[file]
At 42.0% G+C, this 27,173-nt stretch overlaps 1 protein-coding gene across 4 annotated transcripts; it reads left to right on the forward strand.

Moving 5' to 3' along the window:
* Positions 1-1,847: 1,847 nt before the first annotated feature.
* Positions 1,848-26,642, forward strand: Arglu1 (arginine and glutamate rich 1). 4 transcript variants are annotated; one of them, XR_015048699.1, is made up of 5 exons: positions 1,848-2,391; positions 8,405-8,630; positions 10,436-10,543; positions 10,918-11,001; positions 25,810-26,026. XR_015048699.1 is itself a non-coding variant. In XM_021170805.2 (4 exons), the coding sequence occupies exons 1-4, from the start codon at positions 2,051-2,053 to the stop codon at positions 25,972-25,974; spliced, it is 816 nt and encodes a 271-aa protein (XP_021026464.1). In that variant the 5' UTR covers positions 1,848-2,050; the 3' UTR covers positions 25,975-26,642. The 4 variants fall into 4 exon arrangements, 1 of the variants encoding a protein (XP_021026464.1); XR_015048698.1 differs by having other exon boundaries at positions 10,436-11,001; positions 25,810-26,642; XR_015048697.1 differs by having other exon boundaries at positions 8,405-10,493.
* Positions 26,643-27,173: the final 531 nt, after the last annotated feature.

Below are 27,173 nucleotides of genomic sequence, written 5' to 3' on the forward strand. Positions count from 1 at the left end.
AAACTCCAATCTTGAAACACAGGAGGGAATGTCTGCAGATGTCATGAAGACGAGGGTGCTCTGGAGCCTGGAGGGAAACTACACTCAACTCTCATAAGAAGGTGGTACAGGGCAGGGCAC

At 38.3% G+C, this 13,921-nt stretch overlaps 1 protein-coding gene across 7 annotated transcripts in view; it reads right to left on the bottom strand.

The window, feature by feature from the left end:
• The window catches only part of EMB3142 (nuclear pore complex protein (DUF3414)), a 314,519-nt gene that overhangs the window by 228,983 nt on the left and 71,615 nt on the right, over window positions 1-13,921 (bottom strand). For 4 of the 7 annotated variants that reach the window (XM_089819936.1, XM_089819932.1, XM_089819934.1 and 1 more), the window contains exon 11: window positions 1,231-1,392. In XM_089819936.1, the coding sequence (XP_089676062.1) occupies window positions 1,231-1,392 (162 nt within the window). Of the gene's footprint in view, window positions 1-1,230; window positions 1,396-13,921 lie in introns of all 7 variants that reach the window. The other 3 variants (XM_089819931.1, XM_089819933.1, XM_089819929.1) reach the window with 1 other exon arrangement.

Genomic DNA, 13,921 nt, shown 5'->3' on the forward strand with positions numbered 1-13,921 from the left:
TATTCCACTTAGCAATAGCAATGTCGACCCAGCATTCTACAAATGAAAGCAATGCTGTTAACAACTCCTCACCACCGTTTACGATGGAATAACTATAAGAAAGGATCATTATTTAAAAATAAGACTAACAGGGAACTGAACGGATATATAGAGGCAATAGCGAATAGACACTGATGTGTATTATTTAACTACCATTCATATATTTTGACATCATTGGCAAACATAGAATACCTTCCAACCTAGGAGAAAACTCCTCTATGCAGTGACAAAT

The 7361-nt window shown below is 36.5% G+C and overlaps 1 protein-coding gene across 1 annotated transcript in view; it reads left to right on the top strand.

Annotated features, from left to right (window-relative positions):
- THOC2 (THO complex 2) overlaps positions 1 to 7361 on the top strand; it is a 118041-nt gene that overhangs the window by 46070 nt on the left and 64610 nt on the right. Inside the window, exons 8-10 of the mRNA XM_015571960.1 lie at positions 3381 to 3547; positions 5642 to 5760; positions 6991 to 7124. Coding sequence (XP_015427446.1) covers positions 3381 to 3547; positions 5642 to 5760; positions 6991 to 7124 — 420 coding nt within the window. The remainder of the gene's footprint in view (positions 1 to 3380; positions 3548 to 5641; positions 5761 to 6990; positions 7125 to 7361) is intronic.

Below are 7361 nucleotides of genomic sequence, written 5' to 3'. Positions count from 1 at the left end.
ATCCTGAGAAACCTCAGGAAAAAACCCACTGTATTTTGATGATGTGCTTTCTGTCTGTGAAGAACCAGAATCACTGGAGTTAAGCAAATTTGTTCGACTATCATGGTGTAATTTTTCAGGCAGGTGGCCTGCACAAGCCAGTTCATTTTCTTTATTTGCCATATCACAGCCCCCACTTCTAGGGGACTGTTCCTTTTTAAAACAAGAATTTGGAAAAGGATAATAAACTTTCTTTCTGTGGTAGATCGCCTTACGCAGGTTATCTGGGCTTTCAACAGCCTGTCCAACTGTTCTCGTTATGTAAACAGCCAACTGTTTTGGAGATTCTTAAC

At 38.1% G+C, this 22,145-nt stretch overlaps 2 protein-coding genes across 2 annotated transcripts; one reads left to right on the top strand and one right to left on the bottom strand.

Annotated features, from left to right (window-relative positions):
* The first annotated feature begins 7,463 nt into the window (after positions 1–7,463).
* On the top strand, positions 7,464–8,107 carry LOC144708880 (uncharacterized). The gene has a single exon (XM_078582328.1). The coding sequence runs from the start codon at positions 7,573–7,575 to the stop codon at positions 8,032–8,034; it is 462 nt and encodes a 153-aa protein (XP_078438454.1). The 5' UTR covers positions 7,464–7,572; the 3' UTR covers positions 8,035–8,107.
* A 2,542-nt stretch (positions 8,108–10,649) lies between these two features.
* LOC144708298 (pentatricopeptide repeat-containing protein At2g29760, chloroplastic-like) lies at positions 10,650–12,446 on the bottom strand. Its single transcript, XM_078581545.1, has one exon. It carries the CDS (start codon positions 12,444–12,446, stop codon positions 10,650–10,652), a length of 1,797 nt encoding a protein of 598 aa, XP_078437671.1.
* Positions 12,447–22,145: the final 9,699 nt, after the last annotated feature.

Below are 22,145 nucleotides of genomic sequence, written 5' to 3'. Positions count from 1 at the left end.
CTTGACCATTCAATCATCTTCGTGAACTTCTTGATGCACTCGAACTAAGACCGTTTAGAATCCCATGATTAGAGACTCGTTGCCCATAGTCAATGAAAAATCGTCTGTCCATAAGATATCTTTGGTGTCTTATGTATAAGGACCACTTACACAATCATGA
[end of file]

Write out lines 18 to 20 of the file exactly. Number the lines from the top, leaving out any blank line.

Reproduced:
At 38.1% G+C, this 22,145-nt stretch overlaps 2 protein-coding genes across 2 annotated transcripts; one reads left to right on the top strand and one right to left on the bottom strand.

Annotated features, from left to right (window-relative positions):
* The first annotated feature begins 7,463 nt into the window (after positions 1–7,463).